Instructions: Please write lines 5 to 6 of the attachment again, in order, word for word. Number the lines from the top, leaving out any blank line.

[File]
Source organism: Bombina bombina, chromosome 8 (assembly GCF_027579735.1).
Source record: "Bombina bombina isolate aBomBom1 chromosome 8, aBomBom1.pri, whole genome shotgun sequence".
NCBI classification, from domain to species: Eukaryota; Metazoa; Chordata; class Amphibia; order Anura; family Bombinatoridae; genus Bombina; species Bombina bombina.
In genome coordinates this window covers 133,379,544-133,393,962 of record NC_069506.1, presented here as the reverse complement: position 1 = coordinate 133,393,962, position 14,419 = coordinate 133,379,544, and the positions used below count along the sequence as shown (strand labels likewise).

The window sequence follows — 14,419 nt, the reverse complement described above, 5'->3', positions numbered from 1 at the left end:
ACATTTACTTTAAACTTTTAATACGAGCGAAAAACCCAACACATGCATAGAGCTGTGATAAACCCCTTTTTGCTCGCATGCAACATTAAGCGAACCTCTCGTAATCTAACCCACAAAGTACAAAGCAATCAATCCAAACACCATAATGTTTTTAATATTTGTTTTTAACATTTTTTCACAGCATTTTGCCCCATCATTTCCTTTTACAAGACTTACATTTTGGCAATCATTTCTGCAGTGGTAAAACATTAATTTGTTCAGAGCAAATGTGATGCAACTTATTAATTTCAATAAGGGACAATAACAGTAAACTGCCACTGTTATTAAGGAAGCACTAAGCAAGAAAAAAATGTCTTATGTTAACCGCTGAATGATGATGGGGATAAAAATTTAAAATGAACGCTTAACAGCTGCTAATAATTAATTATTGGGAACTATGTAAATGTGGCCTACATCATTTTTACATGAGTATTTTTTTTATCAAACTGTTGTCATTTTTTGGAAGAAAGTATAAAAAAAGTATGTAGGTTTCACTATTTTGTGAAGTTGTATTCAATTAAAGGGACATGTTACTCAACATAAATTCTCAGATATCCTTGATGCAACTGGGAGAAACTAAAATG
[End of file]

The window sequence follows — 14,419 nt, the reverse complement described above, 5'->3', positions numbered from 1 at the left end:
ACATTTACTTTAAACTTTTAATACGAGCGAAAAACCCAACACATGCATAGAGCTGTGATAAACCCCTTTTTGCTCGCATGCAACATTAAGCGAACCTCTCGTAATCTAACCCACAAAGTACAAAGCAATCAATCCAAACACCATAATGTTTTTAATATTTGTTTTTAACATTTTTTCACAGCATTTTGCCCCATCATTTCCTTTTACAAGACTTACATTTTGGCAATCATTTCTGCAGTGGTAAAACATTAATTTGTTCAGAGCAAATGTGATGCAACTTATTAATTTCAATAAGGGACAATAACAGTAAACTGCCACTGTTATTAAGGAAGCACTAAGCAAGAAAAAAATGTCTTATGTTAACCGCTGAATGATGATGGGGATAAAAATTTAAAATGAACGCTTAACAGCTGCTAATAATTAATTATTGGGAACTATGTAAATGTGGCCTACATCATTTTTACATGAGTATTTTTTTTATCAAACTGTTGTCATTTTTTGGAAGAAAGTATAAAAAAAGTATGTAGGTTTCACTATTTTGTGAAGTTGTATTCAATTAAAGGGACATGTTACTCAACATAAATTCTCAGATATCCTTGATGCAACTGGGAGAAACTAAAATG